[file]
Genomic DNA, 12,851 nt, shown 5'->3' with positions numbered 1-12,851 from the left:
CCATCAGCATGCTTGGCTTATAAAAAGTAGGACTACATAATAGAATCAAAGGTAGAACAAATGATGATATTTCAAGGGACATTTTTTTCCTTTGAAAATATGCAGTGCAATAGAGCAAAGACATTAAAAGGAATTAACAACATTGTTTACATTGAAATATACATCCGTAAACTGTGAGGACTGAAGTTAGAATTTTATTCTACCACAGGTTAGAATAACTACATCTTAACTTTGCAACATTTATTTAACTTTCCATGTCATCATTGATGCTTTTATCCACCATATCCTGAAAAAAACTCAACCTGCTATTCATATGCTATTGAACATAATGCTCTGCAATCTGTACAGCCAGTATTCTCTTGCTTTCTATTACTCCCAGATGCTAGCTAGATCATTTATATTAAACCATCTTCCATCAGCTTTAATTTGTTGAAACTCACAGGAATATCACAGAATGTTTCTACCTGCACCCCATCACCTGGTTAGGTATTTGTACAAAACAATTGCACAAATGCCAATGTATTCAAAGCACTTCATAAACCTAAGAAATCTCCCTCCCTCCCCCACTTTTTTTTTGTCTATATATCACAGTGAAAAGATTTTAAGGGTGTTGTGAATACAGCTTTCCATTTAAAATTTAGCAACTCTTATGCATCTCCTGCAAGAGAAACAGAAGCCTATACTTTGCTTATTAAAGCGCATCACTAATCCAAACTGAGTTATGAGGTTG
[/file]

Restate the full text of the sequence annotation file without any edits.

Genomic DNA, 12,851 nt, shown 5'->3' with positions numbered 1-12,851 from the left:
CCATCAGCATGCTTGGCTTATAAAAAGTAGGACTACATAATAGAATCAAAGGTAGAACAAATGATGATATTTCAAGGGACATTTTTTTCCTTTGAAAATATGCAGTGCAATAGAGCAAAGACATTAAAAGGAATTAACAACATTGTTTACATTGAAATATACATCCGTAAACTGTGAGGACTGAAGTTAGAATTTTATTCTACCACAGGTTAGAATAACTACATCTTAACTTTGCAACATTTATTTAACTTTCCATGTCATCATTGATGCTTTTATCCACCATATCCTGAAAAAAACTCAACCTGCTATTCATATGCTATTGAACATAATGCTCTGCAATCTGTACAGCCAGTATTCTCTTGCTTTCTATTACTCCCAGATGCTAGCTAGATCATTTATATTAAACCATCTTCCATCAGCTTTAATTTGTTGAAACTCACAGGAATATCACAGAATGTTTCTACCTGCACCCCATCACCTGGTTAGGTATTTGTACAAAACAATTGCACAAATGCCAATGTATTCAAAGCACTTCATAAACCTAAGAAATCTCCCTCCCTCCCCCACTTTTTTTTTGTCTATATATCACAGTGAAAAGATTTTAAGGGTGTTGTGAATACAGCTTTCCATTTAAAATTTAGCAACTCTTATGCATCTCCTGCAAGAGAAACAGAAGCCTATACTTTGCTTATTAAAGCGCATCACTAATCCAAACTGAGTTATGAGGTTG